Data Recovery Requires Special Skills When Storage Server Suddenly Fails

NEWS ANALYSIS: Suddenly and unexpectedly you can’t access your storage server. When you try to start it, it won’t boot up. If you don’t have backups, you are looking for a data recovery miracle.

A blinding light crossed the Texas sky shortly after dawn on Feb. 1, 2003. Those who knew what it was gasped in horror as the Space Shuttle Columbia burned during re-entry into the Earth’s atmosphere, leaving a trail of debris that stretched from central Texas into Louisiana.

In that debris was a Seagate hard drive containing irreplaceable scientific data. The drive fell to earth and came to rest on a dry lake bed where it would remain undisturbed for six months.

Eventually someone looked closely at what appeared to be a burned chunk of metal and discovered that it was a hard disk drive. Eventually, NASA sent the drive to Kroll Ontrack in Minneapolis, Minn., to see if the data could be saved. In a few days the engineers at Kroll Ontrack did just that, recovering 99 percent of the data.

The event that sent me to Kroll Ontrack was far less tragic, but still important to my work. My adventure with data recovery began in early July when I suddenly was unable to access the Buffalo Linkstation Quad NAS server where I stored copies of photos. I walked into the lab and saw that the power and drive lights were lit, I checked the network cable, and it was attached with the link lights showing a connection. But nothing I could do would let me get to the data on that server.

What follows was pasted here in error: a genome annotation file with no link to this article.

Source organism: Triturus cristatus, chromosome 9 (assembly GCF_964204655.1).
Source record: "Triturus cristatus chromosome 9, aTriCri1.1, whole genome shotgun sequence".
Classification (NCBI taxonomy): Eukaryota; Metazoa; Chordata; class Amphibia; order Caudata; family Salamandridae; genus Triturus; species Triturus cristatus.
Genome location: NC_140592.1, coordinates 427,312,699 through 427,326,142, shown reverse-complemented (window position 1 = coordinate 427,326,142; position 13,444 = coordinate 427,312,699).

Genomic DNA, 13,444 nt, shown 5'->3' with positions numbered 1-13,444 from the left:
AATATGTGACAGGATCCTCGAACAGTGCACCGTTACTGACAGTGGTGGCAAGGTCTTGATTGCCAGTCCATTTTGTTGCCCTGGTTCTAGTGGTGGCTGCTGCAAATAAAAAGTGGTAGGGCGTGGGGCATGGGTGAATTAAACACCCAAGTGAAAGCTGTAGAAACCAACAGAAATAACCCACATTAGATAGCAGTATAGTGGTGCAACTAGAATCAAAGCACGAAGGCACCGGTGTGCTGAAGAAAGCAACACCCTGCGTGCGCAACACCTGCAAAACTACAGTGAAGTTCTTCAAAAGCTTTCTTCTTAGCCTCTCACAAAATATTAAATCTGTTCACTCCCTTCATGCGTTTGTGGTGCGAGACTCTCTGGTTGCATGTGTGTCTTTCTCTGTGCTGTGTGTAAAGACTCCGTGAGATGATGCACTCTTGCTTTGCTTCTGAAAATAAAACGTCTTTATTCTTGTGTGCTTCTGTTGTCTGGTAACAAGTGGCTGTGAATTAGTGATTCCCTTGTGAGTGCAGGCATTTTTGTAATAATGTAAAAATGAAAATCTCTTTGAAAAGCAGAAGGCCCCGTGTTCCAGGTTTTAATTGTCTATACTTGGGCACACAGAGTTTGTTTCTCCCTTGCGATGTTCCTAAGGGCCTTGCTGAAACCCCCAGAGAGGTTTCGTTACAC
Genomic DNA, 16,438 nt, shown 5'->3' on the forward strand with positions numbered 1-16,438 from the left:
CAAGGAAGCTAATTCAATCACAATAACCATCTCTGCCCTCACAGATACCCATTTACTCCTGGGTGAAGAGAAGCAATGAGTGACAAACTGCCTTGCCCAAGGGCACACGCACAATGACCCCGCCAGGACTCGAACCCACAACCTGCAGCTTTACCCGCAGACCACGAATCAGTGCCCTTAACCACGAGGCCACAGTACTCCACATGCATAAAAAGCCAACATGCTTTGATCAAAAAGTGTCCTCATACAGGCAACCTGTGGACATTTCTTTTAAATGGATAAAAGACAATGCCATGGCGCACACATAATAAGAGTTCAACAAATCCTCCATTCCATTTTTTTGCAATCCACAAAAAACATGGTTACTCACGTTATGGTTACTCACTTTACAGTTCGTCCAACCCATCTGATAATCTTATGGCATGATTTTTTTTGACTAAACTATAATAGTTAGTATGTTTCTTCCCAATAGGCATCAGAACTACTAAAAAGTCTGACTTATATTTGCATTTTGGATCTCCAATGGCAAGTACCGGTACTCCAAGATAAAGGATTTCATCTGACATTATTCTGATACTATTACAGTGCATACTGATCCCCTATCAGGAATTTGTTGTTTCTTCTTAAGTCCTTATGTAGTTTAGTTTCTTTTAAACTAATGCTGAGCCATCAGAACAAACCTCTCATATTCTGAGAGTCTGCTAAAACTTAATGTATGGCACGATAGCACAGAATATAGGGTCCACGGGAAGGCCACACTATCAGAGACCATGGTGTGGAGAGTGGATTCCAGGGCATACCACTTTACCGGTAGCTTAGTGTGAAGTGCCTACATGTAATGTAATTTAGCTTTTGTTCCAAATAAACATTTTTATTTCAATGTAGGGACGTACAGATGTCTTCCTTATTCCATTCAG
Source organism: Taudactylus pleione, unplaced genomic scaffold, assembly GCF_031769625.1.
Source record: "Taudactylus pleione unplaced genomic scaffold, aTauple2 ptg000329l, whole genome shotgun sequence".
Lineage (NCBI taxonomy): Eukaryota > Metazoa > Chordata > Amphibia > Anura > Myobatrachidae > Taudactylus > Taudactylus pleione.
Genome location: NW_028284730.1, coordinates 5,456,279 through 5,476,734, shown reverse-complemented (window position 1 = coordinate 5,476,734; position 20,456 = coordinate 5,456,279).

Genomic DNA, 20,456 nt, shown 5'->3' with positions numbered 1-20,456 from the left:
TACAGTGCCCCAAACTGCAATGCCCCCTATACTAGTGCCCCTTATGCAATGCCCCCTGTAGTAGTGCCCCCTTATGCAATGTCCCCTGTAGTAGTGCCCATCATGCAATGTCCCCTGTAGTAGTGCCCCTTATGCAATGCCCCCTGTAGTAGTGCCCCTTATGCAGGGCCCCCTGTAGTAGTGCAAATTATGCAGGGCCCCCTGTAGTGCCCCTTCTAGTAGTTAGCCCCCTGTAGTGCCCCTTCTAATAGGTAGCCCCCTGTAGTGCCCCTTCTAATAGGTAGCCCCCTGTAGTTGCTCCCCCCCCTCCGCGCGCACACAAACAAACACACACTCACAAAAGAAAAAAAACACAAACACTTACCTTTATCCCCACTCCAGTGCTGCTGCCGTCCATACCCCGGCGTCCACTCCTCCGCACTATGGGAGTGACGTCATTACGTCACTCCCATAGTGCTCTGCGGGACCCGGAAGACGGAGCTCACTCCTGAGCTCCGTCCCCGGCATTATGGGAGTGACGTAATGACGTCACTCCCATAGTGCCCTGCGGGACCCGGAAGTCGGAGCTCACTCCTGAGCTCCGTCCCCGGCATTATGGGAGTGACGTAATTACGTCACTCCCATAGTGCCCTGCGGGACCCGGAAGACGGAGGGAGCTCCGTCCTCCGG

Of course I did the obvious things, including cycling the power, checking to make sure the drives were firmly seated, but nothing worked. So I called the support number at Buffalo Technologies for help. Unfortunately the company’s product support specialists didn’t provide much help. One support tech didn’t understand what a RAID 5 array was. Another one thought there might be a network problem.

Finally, I got a tech support staffer who at least understood the question, but the news wasn’t good. It seems that this Buffalo NAS device uses an embedded Linux that operates the server and that also handles the drive controller and the LAN interface. The firmware was obviously corrupted, I was told. There is no fix. My only choice was to try to find and buy a server just like the one I had.

Sadly, servers just like the one I had aren’t available in the United States, although I could have imported one from Australia. I was told that it was possible that I could buy a new, similar server and it might work, but that there were no guarantees. The thought of spending $600 on a solution that might work (or might not) was unappealing. So I looked elsewhere.

First I went to a data recovery company recommended by Buffalo and found that I’d have to ship the server to the West Coast, potentially spend several thousand dollars, and be without the data for a couple of weeks. So I looked for a better solution.

Wayne Rash

Wayne Rash

Wayne Rash is a freelance writer and editor with a 35 year history covering technology. He’s a frequent speaker on business, technology issues and enterprise computing. He covers Washington and...